I detest losing, but if you could be fair-minded you would have to admit that this was a wonderful advert for the third tier of English football—-the standard of play, the crowd, the stadium, even, in my opinion, the referee.
    I personally would take 12th in the league, keep Parkinson, and keep strengthening.

  4. Good article Jason. Feels it sums up the majority of city fans yesterday. I just wonder how long Gary Jones can keep going? I thought his run back to goal in the 70th ish minute was typical of him but will he be able to play like this all season? Reid. For me, personally, was poor yesterday. Too many touches and lack of first time crosses meant that Hanson was marked easily before the ‘cross.’ Shame about de vita after a good start. Where did he go after 15 minutes?

    Doyle was brilliant yesterday. Hanson copes well. Good to see Nahki back and agreed that Bates played well. Wolves will well should go up and I think they proved a real test that is definitely something that we can replicate.

  5. An accurate and well-structured report. Keep it up Jason. Thanks

  6. I’m a regular reader, but first time I’ve commented on here.

    Normally I agree with the majority of what you say Jason, but it’s funny how you can go to a game and have a completly different interpretation of it.

    I won’t deny that Wolves defended pretty well, but apart from about a 20 minute spell up to half time, when they caused us a few problems, i thought they looked quite ordinary.

    I also thought Sako was largely ineffective, as Darby played him out of the game, with another typical accomplished display.

    Personally, i thought we were unlucky not to come away with at least a point, and i would love to see that penalty incident again.

    • Hi Rob

      Thanks for you for reading WOAP and thanks for your comment.

      You are certainly not the only one to disagree with my report! I think it’s one of those games where there was a spectrum of opinions. I’ve heard and read people slating Bates and Jones, which I find bizarre, at the opposite end of that spectrum. I thought we played very well in the second half and you are right we were unlucky not to get a draw, but I think Wolves had a greater quality overall.

      It reminded me a bit of the Crawley home game in League Two a few years ago. Crawley showed greater ability to get in front, but we came back strongly. Chris Dagnall equalised, but I remember at the time thinking we had scored too early and that Crawley had time to step it up again and overpower us. Sure enough they did and won the game.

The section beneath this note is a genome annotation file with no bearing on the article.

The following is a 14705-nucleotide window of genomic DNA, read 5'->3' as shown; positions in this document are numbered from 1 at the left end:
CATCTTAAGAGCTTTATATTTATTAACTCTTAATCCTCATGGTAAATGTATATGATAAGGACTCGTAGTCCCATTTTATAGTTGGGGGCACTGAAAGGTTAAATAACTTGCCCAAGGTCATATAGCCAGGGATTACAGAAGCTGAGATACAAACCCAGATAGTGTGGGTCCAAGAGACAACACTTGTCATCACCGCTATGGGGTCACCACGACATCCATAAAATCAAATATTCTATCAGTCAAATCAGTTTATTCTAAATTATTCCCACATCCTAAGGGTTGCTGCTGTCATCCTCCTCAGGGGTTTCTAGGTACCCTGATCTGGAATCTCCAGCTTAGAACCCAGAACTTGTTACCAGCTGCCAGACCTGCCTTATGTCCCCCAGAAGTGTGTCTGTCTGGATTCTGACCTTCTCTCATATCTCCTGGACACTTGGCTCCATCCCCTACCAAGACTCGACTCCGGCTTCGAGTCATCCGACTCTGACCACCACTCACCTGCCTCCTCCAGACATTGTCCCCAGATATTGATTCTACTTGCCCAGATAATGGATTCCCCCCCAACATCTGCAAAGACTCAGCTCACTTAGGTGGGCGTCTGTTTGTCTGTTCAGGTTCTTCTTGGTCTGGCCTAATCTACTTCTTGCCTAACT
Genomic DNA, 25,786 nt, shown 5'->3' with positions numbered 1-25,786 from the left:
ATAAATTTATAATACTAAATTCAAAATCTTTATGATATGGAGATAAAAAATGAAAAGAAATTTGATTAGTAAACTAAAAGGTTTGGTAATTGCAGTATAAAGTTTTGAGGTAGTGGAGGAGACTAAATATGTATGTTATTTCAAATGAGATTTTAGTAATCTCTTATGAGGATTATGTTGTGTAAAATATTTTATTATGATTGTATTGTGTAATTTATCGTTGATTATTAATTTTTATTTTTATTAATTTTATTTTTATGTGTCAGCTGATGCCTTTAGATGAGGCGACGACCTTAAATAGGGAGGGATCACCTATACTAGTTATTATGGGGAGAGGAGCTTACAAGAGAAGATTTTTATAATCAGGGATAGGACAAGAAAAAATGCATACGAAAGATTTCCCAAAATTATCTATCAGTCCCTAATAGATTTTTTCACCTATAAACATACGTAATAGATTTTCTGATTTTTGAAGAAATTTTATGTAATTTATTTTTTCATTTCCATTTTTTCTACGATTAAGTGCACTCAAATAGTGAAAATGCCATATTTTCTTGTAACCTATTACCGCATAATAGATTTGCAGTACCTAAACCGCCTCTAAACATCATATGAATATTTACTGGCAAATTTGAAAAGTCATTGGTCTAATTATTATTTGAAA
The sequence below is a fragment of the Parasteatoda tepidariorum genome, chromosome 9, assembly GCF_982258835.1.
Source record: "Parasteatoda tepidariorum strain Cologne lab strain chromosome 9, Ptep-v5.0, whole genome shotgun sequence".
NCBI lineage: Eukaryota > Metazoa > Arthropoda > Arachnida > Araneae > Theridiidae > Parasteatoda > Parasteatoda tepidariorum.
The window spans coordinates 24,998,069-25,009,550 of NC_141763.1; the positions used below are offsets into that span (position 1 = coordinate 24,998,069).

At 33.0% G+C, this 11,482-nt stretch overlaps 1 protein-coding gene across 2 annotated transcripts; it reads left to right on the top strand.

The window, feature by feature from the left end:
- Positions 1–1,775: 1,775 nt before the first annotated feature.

I felt like Wolves were similar (apart from playing good football, unlike Crawley) in that they always looked like they could step up another couple of gears with ease. They were outstanding for 20 minutes but then eased off. Had we have equalised after, say, an hour, I think they would have stepped up again and re-taken the lead. I don’t think a Wolves fan would say they played brilliantly, but I think they looked a better team.

      As for the Reid penalty incident, you can watch it here: http://www.youtube.com/watch?v=Q_9jm-p-VGc&feature=youtube_gdata_player

      • Thanks for the link Jason, but it’s inconclusive. I think the most telling aspect of the incident, is that the keeper doesn’t angrily go and confront Reid, and acts rather sheepishly in my opinion, giving the impression that he might just have got away with one.

        I think the key to any successful side, is to win when you are not playing well, which is what I thought Wolves did on Saturday.

        The overriding feeling I got coming out of the game though, is that we are due a bit of luck.

    • I was at the same game as you, Rob. I wonder which one Jason was at?

      • Okay we don’t have to go down the route of being rude to each other on this site, just because my opinion differed to yours.

  7. Pretty harsh on DeVita Jason, i thought he worked quite hard chasing back to help Stephen Darby who was superb by the way. I was mystified that he didn’t appear for the second half but it appears he was injured. Surely Thommo would have gone otherwise, he was anonymous for most of the game in my opinion

    • HI Ian

      I think that football is a 90-minute game (or in De Vita’s case on Saturday, 45) and whilst he started brightly I felt he disappeared when the going got tougher and was anonymous. This followed a display at Preston where he set up a goal brilliantly but was quiet thereafter. That may sound harsh but I don’t mean to be. I think De Vita has talent and is someone to work with rather than write off, but I don’t personally believe he has contributed enough in either game. He will get better with more time, but injured or not on Saturday I can see why De Vita was taken off so Wells could be accommodated.